Marsh locates Pound and Williams firmly in the Jeffersonian tradition and examines their epic poems as manifestations of a Jeffersonian ideology in modernist terms.
The modernist poets William Carlos Williams and Ezra Pound were latter-day Jeffersonians whose politics and poetry were strongly marked by the populism of the late 19th century. They were sharply aware of the social contradictions of modernization and were committed to a highly politicized, often polemical poetry that criticized finance capitalism and its institutions--notably banks--in the strongest terms.
Providing a history of the aesthetics of Jeffersonianism and its collision with modernism in the works of Pound and Williams, Alec Marsh traces "the money question" from the republican period through the 1940s. Marsh can thus read two modernist epics--Pound's Cantos and Williams's Paterson--as the poets hoped they would be read, as attempts to break the hold of "false" financial values on the American imagination.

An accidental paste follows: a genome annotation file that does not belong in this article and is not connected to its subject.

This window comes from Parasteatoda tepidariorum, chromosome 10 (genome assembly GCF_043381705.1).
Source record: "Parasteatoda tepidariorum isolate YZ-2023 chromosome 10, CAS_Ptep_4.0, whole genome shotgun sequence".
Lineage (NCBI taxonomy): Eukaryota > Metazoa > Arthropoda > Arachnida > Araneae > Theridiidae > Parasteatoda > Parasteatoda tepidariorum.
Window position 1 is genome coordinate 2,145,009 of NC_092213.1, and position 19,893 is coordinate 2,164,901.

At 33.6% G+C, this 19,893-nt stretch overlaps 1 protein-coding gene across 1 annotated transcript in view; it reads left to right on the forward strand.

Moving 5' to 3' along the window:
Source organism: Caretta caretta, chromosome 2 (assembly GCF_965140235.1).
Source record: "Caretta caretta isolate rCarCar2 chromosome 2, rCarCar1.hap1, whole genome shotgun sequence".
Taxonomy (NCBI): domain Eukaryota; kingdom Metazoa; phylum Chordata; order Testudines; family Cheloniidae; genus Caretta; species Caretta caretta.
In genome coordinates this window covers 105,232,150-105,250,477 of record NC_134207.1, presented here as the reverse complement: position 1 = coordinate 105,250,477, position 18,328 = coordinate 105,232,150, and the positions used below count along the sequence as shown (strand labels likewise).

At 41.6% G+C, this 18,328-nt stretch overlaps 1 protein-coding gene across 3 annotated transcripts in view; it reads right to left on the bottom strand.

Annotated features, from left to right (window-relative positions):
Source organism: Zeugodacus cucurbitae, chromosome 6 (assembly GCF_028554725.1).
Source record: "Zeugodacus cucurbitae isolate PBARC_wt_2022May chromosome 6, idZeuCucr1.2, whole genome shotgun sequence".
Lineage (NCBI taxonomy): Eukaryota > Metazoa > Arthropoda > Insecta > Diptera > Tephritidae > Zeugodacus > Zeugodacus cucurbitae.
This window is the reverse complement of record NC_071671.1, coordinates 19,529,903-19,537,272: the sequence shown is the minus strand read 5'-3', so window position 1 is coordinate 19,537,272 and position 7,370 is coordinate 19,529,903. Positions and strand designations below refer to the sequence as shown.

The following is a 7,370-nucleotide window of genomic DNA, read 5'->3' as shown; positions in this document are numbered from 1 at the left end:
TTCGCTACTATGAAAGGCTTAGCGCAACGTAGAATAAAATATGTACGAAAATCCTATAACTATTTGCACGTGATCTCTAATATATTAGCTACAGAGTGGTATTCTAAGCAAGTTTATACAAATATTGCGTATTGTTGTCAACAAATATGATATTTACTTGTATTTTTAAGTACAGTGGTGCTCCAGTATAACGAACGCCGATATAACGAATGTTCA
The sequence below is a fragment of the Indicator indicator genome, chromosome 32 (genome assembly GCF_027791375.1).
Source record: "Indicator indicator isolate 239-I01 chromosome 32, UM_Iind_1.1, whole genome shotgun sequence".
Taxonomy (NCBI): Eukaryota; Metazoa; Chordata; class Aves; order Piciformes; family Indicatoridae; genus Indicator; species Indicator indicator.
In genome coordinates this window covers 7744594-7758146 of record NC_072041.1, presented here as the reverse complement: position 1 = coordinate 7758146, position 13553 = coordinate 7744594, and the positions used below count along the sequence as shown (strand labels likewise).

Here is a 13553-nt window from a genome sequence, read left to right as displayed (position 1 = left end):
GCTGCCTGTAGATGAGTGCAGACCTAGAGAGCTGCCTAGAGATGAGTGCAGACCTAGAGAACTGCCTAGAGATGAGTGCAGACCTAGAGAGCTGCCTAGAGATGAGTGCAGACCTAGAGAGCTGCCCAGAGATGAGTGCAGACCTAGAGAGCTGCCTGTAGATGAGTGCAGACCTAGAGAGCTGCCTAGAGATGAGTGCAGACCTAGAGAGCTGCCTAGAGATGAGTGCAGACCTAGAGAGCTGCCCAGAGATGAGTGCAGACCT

Marsh argues that Pound's and Williams's similar Jeffersonian outlooks were the direct result of the political battles of the 1890s concerning the meaning of money. Although Pound's interest in money and economics is well known, few people are aware that both poets were active in the Social Credit monetary-reform movement of the 1930s and 1940s, a movement shown by Marsh to have direct links to Jeffersonianism via American populism. Ultimately, the two poets took divergent paths, with Pound swerving toward Italian fascism (as exemplified in his Jefferson and/or Mussolini) and Williams becoming deeply influenced by the American pragmatism of John Dewey. Thus, Marsh concludes, Pound embraced the fascist version of state-capitalism whereas his old friend proclaimed a pragmatic openness to the new selves engendered by corporate capitalism.
Money and Modernity exemplifies the best of recent literary criticism in its incorporation of American studies and cultural studies approaches to bring new insight to modern masterworks.